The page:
Sustainable Engineering Solutions

"The road to development begins with the development of the road."

One of the vital ways to improve rural mobility and access is through the development of rural roads in order to improve the connectivity of villages to road networks and transport hubs.

Poorly designed, built and maintained roads are unsustainable and consequently they become an economic burden to everyone, but especially to rural communities. They also increase the costs of accessing economic and social opportunities for the rural poor. The costs of transporting all crops, goods and people on such routes is much higher than necessary; constraining development and poverty reduction efforts.

It is a sobering thought that after over 100 years of motor transport development, only about 15% of classified rural roads are constructed to all-weather standards in some regions. We need to accelerate development and application of affordable and sustainable engineering solutions to provide the effective access to the rest of the rural population.

The ideal rural road would consist of a surface that is cheap to construct, allows safe passage at all times, requires minimal maintenance and enables smooth traffic flow to reduce vehicle maintenance costs. Engineers, researchers and road developers now face the challenging task of developing alternative rural road surface solutions that minimise maintenance requirements and make optimal use of locally available resources, in an era of seemingly ever-increasing energy and materials costs.

An important consideration is who is or will be responsible for construction and maintenance of the road?; these need not be the same entity or person. However, it should be clear to all stakeholders who is responsible for each function, and those parties should be fully involved in all decisions relating to the development and maintenance of the route. For many rural routes these responsibilities are not always clear.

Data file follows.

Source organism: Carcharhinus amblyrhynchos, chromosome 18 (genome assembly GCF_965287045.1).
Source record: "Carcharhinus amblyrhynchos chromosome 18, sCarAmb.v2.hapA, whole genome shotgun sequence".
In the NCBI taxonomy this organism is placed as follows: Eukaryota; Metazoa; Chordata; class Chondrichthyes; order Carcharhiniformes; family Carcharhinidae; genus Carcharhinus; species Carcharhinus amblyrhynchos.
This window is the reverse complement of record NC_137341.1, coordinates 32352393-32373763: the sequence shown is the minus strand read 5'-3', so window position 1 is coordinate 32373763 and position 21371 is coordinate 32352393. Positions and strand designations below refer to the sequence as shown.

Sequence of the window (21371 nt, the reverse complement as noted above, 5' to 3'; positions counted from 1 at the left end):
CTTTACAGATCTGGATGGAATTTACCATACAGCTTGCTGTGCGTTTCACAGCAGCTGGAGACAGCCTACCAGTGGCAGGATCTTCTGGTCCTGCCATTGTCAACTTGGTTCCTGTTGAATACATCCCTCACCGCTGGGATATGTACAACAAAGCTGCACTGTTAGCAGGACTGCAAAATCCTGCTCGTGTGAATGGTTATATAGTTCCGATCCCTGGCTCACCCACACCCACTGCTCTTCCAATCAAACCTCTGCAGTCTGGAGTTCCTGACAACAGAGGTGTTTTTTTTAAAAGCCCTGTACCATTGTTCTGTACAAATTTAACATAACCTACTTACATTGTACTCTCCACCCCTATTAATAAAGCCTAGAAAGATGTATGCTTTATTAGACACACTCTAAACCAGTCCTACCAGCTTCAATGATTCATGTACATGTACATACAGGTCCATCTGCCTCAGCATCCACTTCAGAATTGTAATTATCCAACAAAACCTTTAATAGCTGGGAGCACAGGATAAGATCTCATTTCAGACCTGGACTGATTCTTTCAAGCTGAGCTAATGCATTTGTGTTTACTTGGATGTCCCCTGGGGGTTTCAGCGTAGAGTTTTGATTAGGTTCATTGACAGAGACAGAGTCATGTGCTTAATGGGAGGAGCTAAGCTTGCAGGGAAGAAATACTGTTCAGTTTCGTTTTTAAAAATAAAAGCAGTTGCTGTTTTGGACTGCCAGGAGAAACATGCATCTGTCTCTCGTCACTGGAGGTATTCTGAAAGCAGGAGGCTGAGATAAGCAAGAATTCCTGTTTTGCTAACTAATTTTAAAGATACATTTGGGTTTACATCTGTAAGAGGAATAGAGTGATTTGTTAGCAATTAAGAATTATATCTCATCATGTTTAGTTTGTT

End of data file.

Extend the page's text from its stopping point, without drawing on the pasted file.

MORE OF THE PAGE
In order to obtain optimal results from the rural road network in developing countries, it is important to adopt an investment approach that is guided by appropriate local standards and conditions, to achieve a sustainable outcome. This will require taking into consideration all of the Road Environment Factors indicated in the following diagram.

In addition, there is need to incorporate the needs of ALL users (including users of Intermediate Means of Transport as well as pedestrians) within the appraisal process for rural roads. In this way the appraisal process becomes more inclusive and participatory. It would result in delivering road designs that take into account important issues such as the use of Intermediate Means of Transport, safety issues for all users, but especially pedestrians and overall inclusion of needs of women, children and other vulnerable users.

Key Challenges

  • In many developing countries, rural, mainly un-paved. road networks make up about 70% to 80% of the entire national road network. Instead of a burden these rural roads networks should be considered to be an essential asset to facilitate development and poverty reduction. Investments in them require a change in mentality and approach.